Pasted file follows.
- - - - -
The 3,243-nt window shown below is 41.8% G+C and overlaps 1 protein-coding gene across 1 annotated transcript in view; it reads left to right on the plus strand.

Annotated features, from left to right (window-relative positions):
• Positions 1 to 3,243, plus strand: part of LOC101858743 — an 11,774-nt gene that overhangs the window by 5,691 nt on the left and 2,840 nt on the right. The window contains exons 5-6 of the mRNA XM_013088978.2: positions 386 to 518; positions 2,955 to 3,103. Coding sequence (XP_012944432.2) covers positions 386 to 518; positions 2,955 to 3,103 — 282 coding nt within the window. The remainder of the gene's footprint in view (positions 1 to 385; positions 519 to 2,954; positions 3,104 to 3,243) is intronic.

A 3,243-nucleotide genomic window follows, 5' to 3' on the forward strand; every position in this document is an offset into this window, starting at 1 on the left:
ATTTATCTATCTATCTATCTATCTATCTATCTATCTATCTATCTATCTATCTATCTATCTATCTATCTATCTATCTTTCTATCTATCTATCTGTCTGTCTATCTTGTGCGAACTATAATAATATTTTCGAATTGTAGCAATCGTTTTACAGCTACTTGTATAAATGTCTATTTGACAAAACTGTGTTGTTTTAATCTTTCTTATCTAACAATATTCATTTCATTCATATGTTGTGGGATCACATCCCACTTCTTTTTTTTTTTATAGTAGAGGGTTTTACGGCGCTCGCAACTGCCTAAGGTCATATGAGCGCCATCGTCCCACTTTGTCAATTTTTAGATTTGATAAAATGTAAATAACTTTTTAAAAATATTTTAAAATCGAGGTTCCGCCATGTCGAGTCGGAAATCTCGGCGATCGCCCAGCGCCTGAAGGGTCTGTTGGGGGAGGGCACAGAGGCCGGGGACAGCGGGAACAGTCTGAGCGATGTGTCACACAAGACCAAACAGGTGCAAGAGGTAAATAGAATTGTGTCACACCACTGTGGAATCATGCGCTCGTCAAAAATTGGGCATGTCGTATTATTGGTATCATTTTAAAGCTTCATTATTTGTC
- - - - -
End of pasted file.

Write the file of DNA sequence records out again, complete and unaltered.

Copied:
The 3,243-nt window shown below is 41.8% G+C and overlaps 1 protein-coding gene across 1 annotated transcript in view; it reads left to right on the plus strand.

Annotated features, from left to right (window-relative positions):
• Positions 1 to 3,243, plus strand: part of LOC101858743 — an 11,774-nt gene that overhangs the window by 5,691 nt on the left and 2,840 nt on the right. The window contains exons 5-6 of the mRNA XM_013088978.2: positions 386 to 518; positions 2,955 to 3,103. Coding sequence (XP_012944432.2) covers positions 386 to 518; positions 2,955 to 3,103 — 282 coding nt within the window. The remainder of the gene's footprint in view (positions 1 to 385; positions 519 to 2,954; positions 3,104 to 3,243) is intronic.

A 3,243-nucleotide genomic window follows, 5' to 3' on the forward strand; every position in this document is an offset into this window, starting at 1 on the left:
ATTTATCTATCTATCTATCTATCTATCTATCTATCTATCTATCTATCTATCTATCTATCTATCTATCTATCTATCTTTCTATCTATCTATCTGTCTGTCTATCTTGTGCGAACTATAATAATATTTTCGAATTGTAGCAATCGTTTTACAGCTACTTGTATAAATGTCTATTTGACAAAACTGTGTTGTTTTAATCTTTCTTATCTAACAATATTCATTTCATTCATATGTTGTGGGATCACATCCCACTTCTTTTTTTTTTTATAGTAGAGGGTTTTACGGCGCTCGCAACTGCCTAAGGTCATATGAGCGCCATCGTCCCACTTTGTCAATTTTTAGATTTGATAAAATGTAAATAACTTTTTAAAAATATTTTAAAATCGAGGTTCCGCCATGTCGAGTCGGAAATCTCGGCGATCGCCCAGCGCCTGAAGGGTCTGTTGGGGGAGGGCACAGAGGCCGGGGACAGCGGGAACAGTCTGAGCGATGTGTCACACAAGACCAAACAGGTGCAAGAGGTAAATAGAATTGTGTCACACCACTGTGGAATCATGCGCTCGTCAAAAATTGGGCATGTCGTATTATTGGTATCATTTTAAAGCTTCATTATTTGTC